I have a ton of interaction with my Athletic Director on a daily basis and the interview process was very rigorous. I’m not sure if my experience is typical for a DIII program, but I think it is refreshing that my University and Athletic Department care enough to fire a coach because of poor performance.

      Great post. I think that this goes to show that if a swimming coach is doing his or her job, the program grows and gets better. If an AD is doing his or her job, they will fire a bad coach. Letting a bad coach ride it out for 15 years, which seems to happen a lot in swimming, poorly reflects on the AD. Glad to hear your AD cares about the program.

    • #42362
      Rudy Shingle
      Member

      But it is also the AD’s job to keep a reputable team.

    • #42363
      Colbybr
      Member

      @Mac of the MIAC wrote:

      @swim5599 wrote:

      Well I think that some Ad’s put pressure on their coaches to just resign instead of firing them. I feel like this subject could open up a giant can of worms, so we will see what happens.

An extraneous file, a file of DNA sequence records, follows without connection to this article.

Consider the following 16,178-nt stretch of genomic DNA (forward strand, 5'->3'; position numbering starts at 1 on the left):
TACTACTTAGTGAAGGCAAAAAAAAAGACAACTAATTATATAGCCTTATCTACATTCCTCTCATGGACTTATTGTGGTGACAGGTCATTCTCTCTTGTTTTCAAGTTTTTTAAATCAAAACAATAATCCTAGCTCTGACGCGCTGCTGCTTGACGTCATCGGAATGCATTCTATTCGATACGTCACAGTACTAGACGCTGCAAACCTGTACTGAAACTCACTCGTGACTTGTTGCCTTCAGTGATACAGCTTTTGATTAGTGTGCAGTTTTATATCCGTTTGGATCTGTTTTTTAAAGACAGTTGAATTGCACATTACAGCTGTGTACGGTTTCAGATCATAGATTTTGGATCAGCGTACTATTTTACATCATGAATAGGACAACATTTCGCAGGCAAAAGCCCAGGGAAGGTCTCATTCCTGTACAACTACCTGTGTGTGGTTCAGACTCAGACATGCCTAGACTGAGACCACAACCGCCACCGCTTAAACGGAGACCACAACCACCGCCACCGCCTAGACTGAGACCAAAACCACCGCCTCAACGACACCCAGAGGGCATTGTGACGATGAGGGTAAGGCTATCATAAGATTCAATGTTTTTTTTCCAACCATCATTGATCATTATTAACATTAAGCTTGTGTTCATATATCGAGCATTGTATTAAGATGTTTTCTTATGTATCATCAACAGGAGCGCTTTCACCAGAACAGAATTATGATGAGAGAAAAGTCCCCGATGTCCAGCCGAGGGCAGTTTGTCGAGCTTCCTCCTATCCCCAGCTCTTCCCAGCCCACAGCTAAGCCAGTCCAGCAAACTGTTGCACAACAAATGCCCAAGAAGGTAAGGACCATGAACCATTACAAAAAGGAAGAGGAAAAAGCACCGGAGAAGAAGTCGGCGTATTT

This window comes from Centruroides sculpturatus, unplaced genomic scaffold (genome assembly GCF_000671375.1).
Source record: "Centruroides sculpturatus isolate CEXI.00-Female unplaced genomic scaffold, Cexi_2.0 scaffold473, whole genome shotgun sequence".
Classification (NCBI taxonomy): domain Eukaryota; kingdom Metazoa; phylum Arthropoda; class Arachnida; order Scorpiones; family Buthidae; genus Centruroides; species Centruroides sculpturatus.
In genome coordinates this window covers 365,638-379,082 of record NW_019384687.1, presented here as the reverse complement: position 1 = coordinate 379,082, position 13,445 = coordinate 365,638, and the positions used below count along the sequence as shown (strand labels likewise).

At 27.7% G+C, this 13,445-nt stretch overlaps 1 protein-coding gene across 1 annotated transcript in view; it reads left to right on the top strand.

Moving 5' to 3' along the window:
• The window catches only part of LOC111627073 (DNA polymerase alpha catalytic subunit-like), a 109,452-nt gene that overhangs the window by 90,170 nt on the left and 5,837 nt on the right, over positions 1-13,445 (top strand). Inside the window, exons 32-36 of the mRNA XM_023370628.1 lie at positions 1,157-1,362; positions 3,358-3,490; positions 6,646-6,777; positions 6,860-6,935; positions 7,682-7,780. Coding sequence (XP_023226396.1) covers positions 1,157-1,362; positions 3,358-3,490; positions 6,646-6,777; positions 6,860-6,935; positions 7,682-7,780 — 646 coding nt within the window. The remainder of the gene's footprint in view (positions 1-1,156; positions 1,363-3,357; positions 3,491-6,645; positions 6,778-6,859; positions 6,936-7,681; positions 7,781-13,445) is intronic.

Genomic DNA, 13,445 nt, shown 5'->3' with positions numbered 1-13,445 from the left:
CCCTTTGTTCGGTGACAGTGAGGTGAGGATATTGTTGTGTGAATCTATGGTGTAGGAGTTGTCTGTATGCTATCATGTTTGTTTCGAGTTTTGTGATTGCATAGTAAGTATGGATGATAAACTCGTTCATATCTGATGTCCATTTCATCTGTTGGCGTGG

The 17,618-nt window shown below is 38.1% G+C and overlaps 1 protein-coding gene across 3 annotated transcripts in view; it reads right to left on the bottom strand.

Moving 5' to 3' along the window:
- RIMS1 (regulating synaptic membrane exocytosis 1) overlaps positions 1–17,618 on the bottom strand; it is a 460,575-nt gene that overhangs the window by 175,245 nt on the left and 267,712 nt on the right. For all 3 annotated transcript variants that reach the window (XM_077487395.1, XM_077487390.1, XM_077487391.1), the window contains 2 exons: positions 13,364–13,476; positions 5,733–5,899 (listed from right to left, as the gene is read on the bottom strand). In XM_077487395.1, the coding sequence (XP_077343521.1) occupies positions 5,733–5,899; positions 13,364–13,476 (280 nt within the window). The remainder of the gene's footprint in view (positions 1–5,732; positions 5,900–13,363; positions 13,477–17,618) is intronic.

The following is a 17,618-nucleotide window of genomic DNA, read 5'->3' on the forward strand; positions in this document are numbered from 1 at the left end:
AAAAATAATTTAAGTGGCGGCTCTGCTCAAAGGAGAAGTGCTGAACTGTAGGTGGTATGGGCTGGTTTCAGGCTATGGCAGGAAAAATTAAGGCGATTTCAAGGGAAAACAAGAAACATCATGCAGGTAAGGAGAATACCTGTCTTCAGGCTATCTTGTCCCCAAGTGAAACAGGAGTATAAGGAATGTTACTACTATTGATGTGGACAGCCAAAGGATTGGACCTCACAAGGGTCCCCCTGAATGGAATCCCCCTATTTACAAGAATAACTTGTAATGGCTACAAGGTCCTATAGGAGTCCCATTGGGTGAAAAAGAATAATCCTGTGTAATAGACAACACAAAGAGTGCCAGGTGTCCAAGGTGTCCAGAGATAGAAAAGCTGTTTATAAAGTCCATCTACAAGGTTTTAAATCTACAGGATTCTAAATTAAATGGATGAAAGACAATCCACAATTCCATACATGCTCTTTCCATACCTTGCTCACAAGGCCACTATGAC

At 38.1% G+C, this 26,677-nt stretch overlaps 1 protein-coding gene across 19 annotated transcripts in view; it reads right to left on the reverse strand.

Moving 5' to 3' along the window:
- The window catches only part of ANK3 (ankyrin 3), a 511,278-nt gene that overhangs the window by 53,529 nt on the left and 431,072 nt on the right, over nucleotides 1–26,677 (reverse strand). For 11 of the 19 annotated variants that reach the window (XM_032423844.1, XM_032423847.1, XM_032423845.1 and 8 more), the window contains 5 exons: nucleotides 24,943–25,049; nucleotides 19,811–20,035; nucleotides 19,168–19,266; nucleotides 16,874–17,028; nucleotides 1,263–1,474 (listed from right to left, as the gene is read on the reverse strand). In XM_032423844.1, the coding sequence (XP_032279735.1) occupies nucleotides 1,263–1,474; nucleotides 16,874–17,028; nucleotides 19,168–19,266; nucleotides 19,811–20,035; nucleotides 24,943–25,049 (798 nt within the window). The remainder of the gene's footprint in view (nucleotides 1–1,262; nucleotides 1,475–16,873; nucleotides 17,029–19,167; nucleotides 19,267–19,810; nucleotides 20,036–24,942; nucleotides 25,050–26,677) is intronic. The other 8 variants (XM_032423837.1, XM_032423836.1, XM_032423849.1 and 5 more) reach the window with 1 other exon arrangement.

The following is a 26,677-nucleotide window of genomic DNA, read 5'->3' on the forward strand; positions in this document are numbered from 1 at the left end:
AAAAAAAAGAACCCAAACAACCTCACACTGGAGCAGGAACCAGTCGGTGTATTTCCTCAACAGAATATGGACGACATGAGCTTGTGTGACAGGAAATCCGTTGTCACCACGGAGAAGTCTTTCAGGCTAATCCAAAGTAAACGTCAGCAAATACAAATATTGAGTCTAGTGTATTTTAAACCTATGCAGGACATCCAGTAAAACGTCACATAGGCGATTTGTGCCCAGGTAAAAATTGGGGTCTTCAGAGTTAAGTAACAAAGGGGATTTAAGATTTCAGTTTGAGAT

Most coaches, like adjunct professors, are on contracts, so I think a resignation is the same thing as getting canned in this conversation. They are on a year-to-year basis.

      To the point that AD’s focus on academics, I pose this question, should a swimmer’s physics professor be blamed if the swimmer can’t break 52 in the 100 fly? I think not. AD’s have a job, and that is to field a winning team in every sport. Swimming coaches have a job, and that is to field a winning swimming team every year. Anything outside of these parameters is a minor portion of eaches job description.

      I definitely agree with you. Claims of high academic character are often masking lazy lack of competitiveness. And the AD’s should be trying to field competitive teams. But some aren’t.

    • #42364
      DonCheadle
      Member

      Williams, MIT, Hopkins, Amherst all have pretty high academic standards, and they seem to do alright in the pool!

    • #42365
      Colbybr
      Member

      @DonCheadle wrote:

      Williams, MIT, Hopkins, Amherst all have pretty high academic standards, and they seem to do alright in the pool!